The summer heat has dropped noticeably in recent days, but this week the“Government’s Overhaul Meeting on Verification of the Impact of the Consumption Tax Rate” saw pretty heated arguments. In the coming sessions, authorities from various areas will offer their opinions in order to help the Prime Minister make his final decision in early October.
The aim of the meeting is to receive diverse opinions from experts in different fields. However, because many of the experts scheduled to attend the sessions are proponents of the tax increase, it is understandable that some criticize the effort by saying, “Discussions are merely to confirm the conclusion that has already been made.”
We can’t simply postpone a conclusion of the debate, though. The issue didn’t receive much focus in the last election–probably intentionally–but now that the basis for stable administration is being built, it’s time to make the decision.
Along with the outcome of the country’s ongoing TPP (Trans-Pacific Partnership) negotiations with neighboring Asia-Pacific nations, the issue of raising the consumption tax rate will have tremendous impact on Japan’s industrial structure and domestic economy going forward. These are two key issues we must watch for a while.
Focus on the Number of August Bankruptcies
Looking back on the national economy over the past month, no major bankruptcy has been reported and the number of references regarding bankruptcy has become fairly stable.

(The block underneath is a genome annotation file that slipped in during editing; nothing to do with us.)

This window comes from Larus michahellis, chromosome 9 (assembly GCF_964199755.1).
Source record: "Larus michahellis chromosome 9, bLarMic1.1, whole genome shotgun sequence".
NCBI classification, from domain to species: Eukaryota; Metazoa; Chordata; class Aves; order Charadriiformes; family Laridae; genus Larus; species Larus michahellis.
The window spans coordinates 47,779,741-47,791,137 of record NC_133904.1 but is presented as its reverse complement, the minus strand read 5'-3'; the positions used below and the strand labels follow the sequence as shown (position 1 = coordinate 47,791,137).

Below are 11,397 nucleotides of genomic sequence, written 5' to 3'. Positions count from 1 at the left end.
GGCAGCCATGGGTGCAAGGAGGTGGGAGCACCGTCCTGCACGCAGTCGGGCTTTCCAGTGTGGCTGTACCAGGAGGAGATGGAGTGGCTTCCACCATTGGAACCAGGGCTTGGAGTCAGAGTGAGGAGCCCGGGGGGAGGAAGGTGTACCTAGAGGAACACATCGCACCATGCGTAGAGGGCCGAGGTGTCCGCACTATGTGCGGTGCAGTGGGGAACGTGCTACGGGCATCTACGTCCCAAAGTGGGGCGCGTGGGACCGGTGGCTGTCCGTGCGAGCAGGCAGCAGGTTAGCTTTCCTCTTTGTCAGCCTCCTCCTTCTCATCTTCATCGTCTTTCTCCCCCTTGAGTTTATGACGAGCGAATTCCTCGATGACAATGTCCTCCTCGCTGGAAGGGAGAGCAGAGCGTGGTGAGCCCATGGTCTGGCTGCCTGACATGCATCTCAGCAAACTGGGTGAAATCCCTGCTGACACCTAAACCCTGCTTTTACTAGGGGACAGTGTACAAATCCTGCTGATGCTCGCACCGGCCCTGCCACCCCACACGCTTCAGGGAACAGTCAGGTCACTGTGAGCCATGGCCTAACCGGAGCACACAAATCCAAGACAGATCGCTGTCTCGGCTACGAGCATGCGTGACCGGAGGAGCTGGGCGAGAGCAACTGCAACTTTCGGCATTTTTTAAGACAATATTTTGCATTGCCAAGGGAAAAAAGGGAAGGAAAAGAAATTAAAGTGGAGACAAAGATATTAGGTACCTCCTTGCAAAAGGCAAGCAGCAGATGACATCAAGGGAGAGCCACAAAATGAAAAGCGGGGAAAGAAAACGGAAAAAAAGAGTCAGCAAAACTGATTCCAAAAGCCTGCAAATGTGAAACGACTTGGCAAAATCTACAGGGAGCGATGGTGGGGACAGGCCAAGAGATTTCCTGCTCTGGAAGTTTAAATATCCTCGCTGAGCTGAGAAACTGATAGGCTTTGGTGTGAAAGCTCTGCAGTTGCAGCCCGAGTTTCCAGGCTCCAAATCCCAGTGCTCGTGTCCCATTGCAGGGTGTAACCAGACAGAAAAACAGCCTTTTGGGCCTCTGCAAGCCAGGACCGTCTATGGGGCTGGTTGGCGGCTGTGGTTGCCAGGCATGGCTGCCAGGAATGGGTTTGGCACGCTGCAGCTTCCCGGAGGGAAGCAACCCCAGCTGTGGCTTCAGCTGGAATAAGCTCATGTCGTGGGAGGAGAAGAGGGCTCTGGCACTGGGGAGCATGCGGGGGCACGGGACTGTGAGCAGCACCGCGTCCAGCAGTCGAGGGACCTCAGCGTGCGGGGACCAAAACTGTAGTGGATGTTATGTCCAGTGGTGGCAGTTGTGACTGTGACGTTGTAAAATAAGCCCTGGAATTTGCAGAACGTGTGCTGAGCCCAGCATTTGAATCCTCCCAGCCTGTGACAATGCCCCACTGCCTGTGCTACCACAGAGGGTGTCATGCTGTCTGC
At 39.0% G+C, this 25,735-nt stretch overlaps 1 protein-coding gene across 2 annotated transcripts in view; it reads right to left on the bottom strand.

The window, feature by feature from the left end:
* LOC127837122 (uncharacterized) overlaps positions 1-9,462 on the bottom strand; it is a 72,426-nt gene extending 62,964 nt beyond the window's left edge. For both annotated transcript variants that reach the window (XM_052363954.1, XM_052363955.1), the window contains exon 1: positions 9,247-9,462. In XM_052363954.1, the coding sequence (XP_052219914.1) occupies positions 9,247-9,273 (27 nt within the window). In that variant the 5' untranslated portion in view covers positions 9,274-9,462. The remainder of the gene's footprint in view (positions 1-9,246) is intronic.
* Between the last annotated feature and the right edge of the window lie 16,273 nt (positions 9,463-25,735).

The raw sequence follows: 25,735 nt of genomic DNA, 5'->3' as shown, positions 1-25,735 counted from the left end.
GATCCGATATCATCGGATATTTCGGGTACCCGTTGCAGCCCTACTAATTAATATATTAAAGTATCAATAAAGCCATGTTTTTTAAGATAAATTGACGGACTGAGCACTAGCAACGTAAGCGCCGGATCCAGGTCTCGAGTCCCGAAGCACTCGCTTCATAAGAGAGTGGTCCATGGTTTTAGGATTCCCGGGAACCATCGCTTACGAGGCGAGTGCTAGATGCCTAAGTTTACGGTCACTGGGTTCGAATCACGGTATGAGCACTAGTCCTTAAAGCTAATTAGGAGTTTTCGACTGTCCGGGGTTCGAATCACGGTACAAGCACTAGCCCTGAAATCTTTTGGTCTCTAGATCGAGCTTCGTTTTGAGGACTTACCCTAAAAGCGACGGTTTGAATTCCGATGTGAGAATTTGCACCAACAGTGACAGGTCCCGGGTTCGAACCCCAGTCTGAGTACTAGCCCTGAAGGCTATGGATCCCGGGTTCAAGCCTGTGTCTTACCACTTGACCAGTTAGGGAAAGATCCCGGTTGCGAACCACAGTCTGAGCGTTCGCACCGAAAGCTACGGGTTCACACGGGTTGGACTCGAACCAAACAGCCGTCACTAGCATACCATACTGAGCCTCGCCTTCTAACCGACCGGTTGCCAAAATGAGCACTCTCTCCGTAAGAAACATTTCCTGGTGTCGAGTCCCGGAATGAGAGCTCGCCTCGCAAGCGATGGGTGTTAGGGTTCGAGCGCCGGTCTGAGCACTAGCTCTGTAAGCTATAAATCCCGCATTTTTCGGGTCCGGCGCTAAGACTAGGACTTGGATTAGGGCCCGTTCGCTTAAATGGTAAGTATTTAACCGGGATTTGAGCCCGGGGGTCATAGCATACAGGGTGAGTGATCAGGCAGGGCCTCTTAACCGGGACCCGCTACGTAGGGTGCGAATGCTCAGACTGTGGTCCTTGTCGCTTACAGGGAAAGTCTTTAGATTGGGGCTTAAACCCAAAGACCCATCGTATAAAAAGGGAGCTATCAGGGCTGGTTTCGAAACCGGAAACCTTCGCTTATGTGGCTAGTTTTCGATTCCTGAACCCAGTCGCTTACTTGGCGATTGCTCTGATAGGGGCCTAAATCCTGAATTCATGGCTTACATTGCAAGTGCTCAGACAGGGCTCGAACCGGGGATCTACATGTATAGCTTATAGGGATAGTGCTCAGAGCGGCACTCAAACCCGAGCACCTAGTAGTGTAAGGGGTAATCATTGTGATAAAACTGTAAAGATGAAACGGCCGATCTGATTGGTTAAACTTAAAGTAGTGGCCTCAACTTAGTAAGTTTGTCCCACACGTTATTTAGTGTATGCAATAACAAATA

Not many companies were in focus, in terms of bankruptcy, late last month into this month. If I had to mention one, it would be Company A in the paper industry, whose name has been frequently referenced.
Statistics show that bankruptcies are relatively low in January, February and August each year. The government will soon calculate the August bankruptcy number, so it will be interesting to see how this year’s number fares.
The “National Corporate Bankruptcy Data,” as of August, will be released in early September. If the August number is higher compared to the same month of last year, it will be the third consecutive month of year-on-year increase. The last time corporate bankruptcies rose three months in a row was August 2009 before the enactment of the SME Finance Facilitation Act. If we see an increase in bankruptcies, it will mark a “turning point” in the long-lasting trend of decline and therefore warrant attention.
Speaking of statistics, today (the 30th) is traditionally a busy one, as various economic indicators are announced. The many key indicators released today include the unemployment rate, jobs-to-applicants ratio and other employment-related indicators, as well as flash reports on the Consumer Price Index, Industrial Production Index and others that the market watches closely.
Needless to say, their figures will also provide important reference information on which to make the decision regarding a consumption tax increase. We must take time between our coverage of bankruptcies to check these indicators, too. It’s the last day of the month, so we won’t be able to avoid another busy day.